FORTIS Rocket Ready for Launch, Set to Study Extra-Galactic Dust

FORTIS Sounding Rocket to Study Extra-Galactic Dust

FORTIS will focus on galaxy NGC 1365, otherwise known as the Great Barred Spiral Galaxy. By examining specific wavelengths of absorption and emission, scientists will use FORTIS’ data to quantify the amounts of materials flowing in and out of the galaxy. Credits: ESO/IDA/Danish 1.5 m/ R. Gendler, J-E. Ovaldsen, C. Thöne, and C. Feron

NASA prepares to launch the FORTIS sounding rocket, which will study far-ultraviolet light from galaxy NGC 1365 to understand how material is flowing in and out of the galaxy.

This month, the NASA-funded FORTIS sounding rocket—short for Far-ultraviolet Off Rowland-circle Telescope for Imaging and Spectroscopy—will launch from the White Sands Missile Range in New Mexico to investigate the properties of galaxy NGC 1365, also known as the Great Barred Spiral Galaxy.

FORTIS will use an instrument called a spectrograph to split the light from the target galaxy into its composite wavelengths, creating a kind of image called a spectrum. How much of each wavelength is present can hold clues to the atoms present in the space through which the light is traveling. In this case, scientists will study the wavelengths of light emitted and absorbed by different types of hydrogen to quantify how much material is flowing in and out of the galaxy.

“Star-forming galaxies like NGC 1365 are swallowing mass from the intergalactic medium, and that material becomes stars,” said Stephan McCandliss, principal investigator for FORTIS from Johns Hopkins University in Baltimore, Maryland. “When these new stars ignite, they heat the surrounding gas and dust, making it emit light in these particular wavelengths.”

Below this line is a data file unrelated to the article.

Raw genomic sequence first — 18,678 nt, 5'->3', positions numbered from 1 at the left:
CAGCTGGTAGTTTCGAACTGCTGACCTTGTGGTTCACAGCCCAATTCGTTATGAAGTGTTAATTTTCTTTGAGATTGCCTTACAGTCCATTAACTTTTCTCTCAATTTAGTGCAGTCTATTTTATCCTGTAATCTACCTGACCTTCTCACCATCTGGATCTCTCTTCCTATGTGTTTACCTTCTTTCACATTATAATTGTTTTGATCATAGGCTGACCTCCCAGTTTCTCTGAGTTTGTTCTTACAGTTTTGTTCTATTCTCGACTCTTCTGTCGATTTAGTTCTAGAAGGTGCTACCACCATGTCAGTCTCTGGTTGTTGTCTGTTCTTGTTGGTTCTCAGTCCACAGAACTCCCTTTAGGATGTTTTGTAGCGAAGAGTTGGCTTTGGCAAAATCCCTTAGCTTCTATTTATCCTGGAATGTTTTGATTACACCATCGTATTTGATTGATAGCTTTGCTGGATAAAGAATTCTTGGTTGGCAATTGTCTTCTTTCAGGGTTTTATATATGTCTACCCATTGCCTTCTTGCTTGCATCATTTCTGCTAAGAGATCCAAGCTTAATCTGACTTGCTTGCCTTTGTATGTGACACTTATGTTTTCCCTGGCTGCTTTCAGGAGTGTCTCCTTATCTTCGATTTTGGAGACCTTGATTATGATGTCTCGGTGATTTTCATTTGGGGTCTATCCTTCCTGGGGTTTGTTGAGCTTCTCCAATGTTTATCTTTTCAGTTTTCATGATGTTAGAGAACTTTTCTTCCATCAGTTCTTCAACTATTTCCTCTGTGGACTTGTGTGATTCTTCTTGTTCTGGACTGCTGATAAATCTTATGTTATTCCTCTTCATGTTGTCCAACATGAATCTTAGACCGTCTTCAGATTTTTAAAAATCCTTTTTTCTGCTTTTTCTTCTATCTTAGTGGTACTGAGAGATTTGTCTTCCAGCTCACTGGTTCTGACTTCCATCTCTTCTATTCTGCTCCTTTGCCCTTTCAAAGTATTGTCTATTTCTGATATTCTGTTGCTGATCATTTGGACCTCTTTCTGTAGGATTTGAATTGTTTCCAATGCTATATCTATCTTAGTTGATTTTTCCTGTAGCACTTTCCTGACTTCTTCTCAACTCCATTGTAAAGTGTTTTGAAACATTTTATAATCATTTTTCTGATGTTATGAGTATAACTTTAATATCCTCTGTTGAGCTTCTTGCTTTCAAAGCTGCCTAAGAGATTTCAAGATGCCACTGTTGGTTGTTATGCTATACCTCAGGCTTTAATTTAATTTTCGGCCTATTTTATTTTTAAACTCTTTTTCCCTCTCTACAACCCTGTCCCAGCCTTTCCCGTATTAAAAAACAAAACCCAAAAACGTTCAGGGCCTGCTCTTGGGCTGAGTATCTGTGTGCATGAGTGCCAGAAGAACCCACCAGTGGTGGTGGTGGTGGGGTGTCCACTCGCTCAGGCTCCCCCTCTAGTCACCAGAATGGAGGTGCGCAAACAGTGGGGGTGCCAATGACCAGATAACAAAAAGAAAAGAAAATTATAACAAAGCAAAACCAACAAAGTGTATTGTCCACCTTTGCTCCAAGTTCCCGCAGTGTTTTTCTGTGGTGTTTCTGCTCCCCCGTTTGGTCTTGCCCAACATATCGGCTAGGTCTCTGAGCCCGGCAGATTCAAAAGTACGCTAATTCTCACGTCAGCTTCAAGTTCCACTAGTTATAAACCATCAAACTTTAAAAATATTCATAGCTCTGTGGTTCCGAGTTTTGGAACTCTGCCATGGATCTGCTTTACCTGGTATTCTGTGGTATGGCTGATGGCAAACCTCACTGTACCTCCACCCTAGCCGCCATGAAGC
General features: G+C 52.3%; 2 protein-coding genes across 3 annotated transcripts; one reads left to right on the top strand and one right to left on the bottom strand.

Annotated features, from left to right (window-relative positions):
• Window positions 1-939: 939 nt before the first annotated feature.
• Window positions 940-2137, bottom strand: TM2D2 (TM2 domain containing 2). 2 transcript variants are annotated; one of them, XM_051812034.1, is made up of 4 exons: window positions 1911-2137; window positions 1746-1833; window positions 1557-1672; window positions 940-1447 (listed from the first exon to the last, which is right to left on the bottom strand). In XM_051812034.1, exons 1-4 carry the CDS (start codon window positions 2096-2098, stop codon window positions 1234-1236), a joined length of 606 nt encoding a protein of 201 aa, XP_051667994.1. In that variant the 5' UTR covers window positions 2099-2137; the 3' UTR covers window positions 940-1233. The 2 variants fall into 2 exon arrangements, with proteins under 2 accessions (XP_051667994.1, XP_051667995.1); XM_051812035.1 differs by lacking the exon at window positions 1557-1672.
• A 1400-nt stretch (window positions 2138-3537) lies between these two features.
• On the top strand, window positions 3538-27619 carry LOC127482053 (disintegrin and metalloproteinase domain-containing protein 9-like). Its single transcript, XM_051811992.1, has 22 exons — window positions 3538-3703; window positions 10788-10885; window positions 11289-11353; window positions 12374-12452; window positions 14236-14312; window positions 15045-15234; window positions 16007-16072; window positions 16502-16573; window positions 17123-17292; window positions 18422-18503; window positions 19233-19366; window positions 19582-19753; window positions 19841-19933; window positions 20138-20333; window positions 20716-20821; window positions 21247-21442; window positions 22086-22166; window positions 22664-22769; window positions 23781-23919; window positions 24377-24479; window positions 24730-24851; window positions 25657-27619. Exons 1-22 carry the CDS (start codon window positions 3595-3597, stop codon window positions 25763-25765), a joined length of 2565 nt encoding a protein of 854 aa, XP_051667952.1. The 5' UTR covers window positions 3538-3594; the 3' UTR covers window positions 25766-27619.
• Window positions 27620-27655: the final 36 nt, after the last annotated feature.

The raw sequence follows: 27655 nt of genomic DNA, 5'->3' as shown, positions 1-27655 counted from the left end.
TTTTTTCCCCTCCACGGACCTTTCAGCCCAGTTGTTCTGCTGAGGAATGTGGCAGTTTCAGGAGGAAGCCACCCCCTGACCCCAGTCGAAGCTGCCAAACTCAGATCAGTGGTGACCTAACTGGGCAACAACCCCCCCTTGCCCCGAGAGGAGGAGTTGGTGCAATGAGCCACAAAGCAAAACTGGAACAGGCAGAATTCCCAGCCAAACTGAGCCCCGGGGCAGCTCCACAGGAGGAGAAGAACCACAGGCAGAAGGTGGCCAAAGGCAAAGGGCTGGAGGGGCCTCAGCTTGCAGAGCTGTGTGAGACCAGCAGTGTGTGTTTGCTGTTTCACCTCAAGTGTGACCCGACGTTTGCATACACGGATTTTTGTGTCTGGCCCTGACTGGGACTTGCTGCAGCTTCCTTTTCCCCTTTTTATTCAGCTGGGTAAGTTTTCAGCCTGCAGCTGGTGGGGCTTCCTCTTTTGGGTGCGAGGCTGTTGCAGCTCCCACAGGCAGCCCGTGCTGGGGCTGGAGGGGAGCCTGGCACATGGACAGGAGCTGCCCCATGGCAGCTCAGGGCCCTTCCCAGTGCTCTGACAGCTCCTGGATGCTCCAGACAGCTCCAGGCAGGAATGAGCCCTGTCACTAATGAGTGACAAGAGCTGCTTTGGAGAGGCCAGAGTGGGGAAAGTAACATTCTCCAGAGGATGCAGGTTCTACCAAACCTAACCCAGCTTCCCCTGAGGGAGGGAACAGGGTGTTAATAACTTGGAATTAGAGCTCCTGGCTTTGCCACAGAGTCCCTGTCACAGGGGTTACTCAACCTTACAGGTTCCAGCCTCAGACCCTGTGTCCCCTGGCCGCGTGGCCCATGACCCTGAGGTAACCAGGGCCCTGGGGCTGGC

FORTIS will fly on a Black Brant IX suborbital sounding rocket to an altitude of about 173 miles, taking data for six minutes. In the first 30 seconds, FORTIS will use its auto-targeting system to pick out the 40 brightest regions of NGC 1365 to study. It will then focus in on these promising regions—using a micro-shutter array originally developed for NASA’s James Webb Space Telescope—and take spectra of these regions focusing on far ultraviolet wavelengths of light.

These types of observations can only be taken from space, because Earth’s atmosphere absorbs far ultraviolet light. Sounding rockets provide a low-cost way to access space, collecting valuable data from outside Earth’s atmosphere for a fraction of the cost of a full-fledged satellite mission.

The FORTIS launch is supported through NASA’s Sounding Rocket Program at the Goddard Space Flight Center’s Wallops Flight Facility in Virginia. NASA’s Heliophysics Division manages the sounding rocket program.

Source: Sarah Frazier, NASA’s Goddard Space Flight Center

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